There is a recent trend of researchers taking their studies online in the inquiry for ideal candidates. There are pros and cons. For instance, the benefits retain too easy access to a large candidate pool. The down-side is the present bias that is deprived of convenience sampling. The non-probability method draws a sample that is “close to hand.” Additionally, online sampling is subjective as it primarily hosts individuals who are willing to participate in the study. Further, the researchers are unable to confirm their online subjects.
Although the online candidate pool is diverse, there is a consistency for volunteers to be Western, Educated, Industrialized, Rich, and Democratic. This creates a skewed participant pool.
In addition, researchers are competing with the realm of online quizzes, the same addictive quizzes that are promoted on Buzzfeed and Facebook. Therefore it is difficult to successfully gage attention when popular alternatives exist.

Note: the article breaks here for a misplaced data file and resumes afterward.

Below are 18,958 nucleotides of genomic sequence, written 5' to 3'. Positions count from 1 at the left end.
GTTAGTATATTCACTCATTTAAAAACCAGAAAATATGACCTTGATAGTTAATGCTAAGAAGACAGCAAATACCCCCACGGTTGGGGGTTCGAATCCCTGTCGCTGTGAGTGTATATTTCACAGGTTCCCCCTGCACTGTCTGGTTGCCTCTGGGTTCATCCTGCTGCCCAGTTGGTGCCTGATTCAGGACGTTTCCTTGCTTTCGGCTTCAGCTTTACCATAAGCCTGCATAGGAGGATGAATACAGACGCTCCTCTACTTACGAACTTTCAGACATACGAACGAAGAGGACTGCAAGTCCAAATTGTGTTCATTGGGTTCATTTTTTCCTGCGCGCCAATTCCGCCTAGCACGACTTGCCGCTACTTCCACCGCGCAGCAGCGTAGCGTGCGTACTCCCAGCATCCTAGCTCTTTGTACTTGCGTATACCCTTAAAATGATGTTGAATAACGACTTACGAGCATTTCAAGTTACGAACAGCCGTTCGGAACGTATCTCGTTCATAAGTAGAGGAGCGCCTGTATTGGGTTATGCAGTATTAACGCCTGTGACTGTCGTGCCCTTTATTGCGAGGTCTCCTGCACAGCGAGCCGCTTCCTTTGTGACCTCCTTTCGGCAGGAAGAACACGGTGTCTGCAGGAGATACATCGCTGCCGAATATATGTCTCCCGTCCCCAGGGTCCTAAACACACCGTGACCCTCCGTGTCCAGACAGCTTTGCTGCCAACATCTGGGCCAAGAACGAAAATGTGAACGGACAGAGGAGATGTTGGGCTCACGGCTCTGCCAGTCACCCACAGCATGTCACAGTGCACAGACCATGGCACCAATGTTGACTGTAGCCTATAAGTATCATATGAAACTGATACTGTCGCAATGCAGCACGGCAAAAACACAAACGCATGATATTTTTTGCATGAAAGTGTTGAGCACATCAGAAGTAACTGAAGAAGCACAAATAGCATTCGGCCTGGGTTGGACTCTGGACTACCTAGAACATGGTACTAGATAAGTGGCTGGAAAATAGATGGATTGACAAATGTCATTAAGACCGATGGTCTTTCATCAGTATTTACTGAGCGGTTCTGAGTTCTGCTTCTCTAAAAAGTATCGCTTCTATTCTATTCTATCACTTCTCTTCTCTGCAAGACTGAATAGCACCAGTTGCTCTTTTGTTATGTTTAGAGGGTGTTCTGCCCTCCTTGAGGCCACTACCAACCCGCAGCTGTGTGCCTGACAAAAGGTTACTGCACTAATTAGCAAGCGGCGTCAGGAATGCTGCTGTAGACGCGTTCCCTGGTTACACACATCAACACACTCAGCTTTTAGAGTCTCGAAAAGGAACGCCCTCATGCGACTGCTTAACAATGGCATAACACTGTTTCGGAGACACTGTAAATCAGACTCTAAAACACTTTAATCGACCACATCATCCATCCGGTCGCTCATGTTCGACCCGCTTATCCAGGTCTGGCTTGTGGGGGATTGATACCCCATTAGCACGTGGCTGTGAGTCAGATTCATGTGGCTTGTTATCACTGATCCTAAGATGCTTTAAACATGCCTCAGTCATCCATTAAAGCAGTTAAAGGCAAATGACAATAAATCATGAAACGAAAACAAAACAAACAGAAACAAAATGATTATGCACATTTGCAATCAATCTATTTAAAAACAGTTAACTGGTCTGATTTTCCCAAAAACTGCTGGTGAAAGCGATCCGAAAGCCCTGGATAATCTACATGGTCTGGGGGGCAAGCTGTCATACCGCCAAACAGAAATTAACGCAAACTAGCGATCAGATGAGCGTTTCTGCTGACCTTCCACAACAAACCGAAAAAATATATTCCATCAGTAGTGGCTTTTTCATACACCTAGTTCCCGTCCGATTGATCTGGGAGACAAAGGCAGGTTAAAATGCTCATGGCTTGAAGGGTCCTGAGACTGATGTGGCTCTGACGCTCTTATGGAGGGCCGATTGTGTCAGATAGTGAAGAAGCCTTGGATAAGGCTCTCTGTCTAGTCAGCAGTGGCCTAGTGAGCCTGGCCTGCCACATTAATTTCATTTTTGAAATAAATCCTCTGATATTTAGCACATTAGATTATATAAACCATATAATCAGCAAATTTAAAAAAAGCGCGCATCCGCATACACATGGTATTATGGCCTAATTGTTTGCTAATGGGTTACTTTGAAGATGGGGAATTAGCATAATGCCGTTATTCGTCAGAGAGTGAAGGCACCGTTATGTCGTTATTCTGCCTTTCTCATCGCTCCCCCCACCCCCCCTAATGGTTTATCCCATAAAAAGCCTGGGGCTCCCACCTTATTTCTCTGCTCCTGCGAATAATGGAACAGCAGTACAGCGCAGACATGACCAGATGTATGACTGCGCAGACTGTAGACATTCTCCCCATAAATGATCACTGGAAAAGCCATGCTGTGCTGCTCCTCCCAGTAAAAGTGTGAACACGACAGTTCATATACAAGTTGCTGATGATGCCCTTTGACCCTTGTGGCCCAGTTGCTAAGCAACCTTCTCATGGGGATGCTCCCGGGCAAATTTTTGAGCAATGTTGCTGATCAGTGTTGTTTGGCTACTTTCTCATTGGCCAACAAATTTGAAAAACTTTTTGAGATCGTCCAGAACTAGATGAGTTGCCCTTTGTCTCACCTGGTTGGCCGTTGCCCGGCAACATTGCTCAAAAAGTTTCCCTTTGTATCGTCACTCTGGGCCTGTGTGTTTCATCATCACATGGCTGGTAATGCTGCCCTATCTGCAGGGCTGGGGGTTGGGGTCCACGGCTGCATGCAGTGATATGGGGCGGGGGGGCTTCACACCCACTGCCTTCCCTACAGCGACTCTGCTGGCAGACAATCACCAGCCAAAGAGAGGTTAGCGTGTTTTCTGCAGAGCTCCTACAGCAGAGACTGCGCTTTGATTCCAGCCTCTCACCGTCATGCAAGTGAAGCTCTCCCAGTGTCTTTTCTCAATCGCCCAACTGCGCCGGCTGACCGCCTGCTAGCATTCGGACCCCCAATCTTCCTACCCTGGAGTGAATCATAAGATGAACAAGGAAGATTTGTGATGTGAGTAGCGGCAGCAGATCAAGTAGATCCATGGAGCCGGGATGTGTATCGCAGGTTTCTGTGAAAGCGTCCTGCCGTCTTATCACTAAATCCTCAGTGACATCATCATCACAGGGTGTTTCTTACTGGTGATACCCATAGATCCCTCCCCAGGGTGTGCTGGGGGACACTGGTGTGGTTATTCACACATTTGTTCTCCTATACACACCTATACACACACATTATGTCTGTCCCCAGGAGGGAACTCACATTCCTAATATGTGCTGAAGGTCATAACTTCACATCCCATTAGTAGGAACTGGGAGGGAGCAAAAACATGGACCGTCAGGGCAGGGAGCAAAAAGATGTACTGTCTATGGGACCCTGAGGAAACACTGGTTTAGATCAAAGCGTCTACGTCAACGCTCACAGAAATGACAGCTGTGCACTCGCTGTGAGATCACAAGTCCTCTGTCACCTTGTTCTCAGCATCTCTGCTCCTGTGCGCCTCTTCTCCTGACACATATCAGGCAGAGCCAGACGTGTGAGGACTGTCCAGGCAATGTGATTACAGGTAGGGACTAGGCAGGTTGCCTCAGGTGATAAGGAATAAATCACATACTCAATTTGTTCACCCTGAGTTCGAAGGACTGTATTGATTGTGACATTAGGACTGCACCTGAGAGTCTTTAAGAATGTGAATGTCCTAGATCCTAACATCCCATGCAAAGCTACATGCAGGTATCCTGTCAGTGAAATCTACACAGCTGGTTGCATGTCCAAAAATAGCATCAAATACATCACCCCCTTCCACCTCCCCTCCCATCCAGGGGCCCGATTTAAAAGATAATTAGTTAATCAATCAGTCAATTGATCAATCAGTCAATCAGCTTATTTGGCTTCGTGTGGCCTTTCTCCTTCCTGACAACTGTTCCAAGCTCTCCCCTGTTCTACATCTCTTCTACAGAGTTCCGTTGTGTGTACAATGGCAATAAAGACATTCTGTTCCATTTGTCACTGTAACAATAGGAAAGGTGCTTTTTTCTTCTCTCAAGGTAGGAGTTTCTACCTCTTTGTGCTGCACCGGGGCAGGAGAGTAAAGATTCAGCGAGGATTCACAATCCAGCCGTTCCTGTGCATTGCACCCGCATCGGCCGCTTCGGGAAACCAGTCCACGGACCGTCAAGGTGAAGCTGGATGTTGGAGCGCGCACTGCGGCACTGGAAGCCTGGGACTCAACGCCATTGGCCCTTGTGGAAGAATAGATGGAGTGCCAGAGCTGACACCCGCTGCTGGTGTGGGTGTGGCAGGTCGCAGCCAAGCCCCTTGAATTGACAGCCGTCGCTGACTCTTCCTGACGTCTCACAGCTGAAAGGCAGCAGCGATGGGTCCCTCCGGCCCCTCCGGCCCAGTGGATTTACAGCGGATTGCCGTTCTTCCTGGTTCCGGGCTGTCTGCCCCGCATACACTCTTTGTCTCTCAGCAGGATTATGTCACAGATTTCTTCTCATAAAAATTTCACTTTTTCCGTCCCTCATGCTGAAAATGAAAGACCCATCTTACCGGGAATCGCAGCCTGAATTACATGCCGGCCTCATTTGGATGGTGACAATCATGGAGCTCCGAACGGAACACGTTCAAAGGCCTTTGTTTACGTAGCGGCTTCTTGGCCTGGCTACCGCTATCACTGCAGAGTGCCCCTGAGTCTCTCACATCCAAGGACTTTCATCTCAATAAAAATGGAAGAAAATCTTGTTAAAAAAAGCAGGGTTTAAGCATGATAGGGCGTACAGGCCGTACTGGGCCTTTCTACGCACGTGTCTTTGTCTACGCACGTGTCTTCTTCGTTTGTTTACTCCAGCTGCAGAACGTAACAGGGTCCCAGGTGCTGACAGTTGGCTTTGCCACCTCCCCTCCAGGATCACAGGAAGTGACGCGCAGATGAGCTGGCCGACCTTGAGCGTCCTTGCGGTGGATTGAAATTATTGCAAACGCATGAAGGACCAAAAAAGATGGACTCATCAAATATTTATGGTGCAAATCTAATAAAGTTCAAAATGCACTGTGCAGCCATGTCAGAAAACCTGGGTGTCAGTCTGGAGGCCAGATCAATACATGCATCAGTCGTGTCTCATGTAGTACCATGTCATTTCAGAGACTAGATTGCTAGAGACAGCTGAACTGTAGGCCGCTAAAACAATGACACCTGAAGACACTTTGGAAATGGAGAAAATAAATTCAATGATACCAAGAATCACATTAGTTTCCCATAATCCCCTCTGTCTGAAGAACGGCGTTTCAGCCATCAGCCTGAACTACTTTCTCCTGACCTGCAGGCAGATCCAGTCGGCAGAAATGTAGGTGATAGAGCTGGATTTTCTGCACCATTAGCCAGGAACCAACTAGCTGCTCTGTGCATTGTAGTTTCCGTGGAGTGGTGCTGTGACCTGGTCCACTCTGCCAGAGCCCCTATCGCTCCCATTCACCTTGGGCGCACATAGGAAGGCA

Researchers have created and implemented ways to keep the participants engaged. For instance, “catch trails” and “manipulation checks,” which both pose questions to check if the participant is reading the question thoroughly. The test estimates whether the participant is estimating or intentionally answering the questions. Overall, tests like these can improve the recruitment process for online studies. The studies can also serve as a supplement to the original study. There is always room for improvement when it comes to selecting a diverse pool of candidates and enriching studies.
Article by: Alexis Takagi
Dance, A. (2015, November 24). News Feature: How online studies are transforming psychology research. Retrieved from https://www.ncbi.nlm.nih.gov/pmc/articles/PMC4664337/.